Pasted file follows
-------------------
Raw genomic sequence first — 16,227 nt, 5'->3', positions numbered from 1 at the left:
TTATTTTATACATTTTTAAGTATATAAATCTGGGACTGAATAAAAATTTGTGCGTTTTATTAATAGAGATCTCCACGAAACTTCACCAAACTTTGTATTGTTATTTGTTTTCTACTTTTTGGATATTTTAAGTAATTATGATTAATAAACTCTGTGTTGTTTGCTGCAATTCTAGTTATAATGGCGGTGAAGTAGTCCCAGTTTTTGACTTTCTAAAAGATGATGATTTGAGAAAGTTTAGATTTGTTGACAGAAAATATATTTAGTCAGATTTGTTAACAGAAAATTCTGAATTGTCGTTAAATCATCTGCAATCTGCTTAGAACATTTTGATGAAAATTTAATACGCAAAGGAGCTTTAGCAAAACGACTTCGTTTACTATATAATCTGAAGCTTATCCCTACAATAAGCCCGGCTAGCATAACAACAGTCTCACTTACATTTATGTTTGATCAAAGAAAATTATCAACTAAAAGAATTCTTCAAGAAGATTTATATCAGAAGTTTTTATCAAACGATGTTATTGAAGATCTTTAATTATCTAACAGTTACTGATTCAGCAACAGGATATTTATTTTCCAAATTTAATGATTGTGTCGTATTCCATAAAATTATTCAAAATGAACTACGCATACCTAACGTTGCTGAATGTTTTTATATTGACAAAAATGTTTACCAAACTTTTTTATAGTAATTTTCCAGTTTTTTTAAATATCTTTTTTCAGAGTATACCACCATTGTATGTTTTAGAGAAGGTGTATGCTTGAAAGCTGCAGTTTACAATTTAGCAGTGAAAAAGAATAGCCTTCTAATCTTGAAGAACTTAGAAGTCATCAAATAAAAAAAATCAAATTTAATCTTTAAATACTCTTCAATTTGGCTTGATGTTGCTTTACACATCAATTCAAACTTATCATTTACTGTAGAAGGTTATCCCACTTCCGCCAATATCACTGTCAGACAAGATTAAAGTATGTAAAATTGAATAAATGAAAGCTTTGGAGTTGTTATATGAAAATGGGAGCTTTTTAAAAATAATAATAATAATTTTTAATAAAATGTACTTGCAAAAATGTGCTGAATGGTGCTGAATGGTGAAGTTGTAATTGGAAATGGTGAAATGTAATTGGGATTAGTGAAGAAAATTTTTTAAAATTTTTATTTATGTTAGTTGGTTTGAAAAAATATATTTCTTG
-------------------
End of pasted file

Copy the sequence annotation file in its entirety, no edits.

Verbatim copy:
Raw genomic sequence first — 16,227 nt, 5'->3', positions numbered from 1 at the left:
TTATTTTATACATTTTTAAGTATATAAATCTGGGACTGAATAAAAATTTGTGCGTTTTATTAATAGAGATCTCCACGAAACTTCACCAAACTTTGTATTGTTATTTGTTTTCTACTTTTTGGATATTTTAAGTAATTATGATTAATAAACTCTGTGTTGTTTGCTGCAATTCTAGTTATAATGGCGGTGAAGTAGTCCCAGTTTTTGACTTTCTAAAAGATGATGATTTGAGAAAGTTTAGATTTGTTGACAGAAAATATATTTAGTCAGATTTGTTAACAGAAAATTCTGAATTGTCGTTAAATCATCTGCAATCTGCTTAGAACATTTTGATGAAAATTTAATACGCAAAGGAGCTTTAGCAAAACGACTTCGTTTACTATATAATCTGAAGCTTATCCCTACAATAAGCCCGGCTAGCATAACAACAGTCTCACTTACATTTATGTTTGATCAAAGAAAATTATCAACTAAAAGAATTCTTCAAGAAGATTTATATCAGAAGTTTTTATCAAACGATGTTATTGAAGATCTTTAATTATCTAACAGTTACTGATTCAGCAACAGGATATTTATTTTCCAAATTTAATGATTGTGTCGTATTCCATAAAATTATTCAAAATGAACTACGCATACCTAACGTTGCTGAATGTTTTTATATTGACAAAAATGTTTACCAAACTTTTTTATAGTAATTTTCCAGTTTTTTTAAATATCTTTTTTCAGAGTATACCACCATTGTATGTTTTAGAGAAGGTGTATGCTTGAAAGCTGCAGTTTACAATTTAGCAGTGAAAAAGAATAGCCTTCTAATCTTGAAGAACTTAGAAGTCATCAAATAAAAAAAATCAAATTTAATCTTTAAATACTCTTCAATTTGGCTTGATGTTGCTTTACACATCAATTCAAACTTATCATTTACTGTAGAAGGTTATCCCACTTCCGCCAATATCACTGTCAGACAAGATTAAAGTATGTAAAATTGAATAAATGAAAGCTTTGGAGTTGTTATATGAAAATGGGAGCTTTTTAAAAATAATAATAATAATTTTTAATAAAATGTACTTGCAAAAATGTGCTGAATGGTGCTGAATGGTGAAGTTGTAATTGGAAATGGTGAAATGTAATTGGGATTAGTGAAGAAAATTTTTTAAAATTTTTATTTATGTTAGTTGGTTTGAAAAAATATATTTCTTG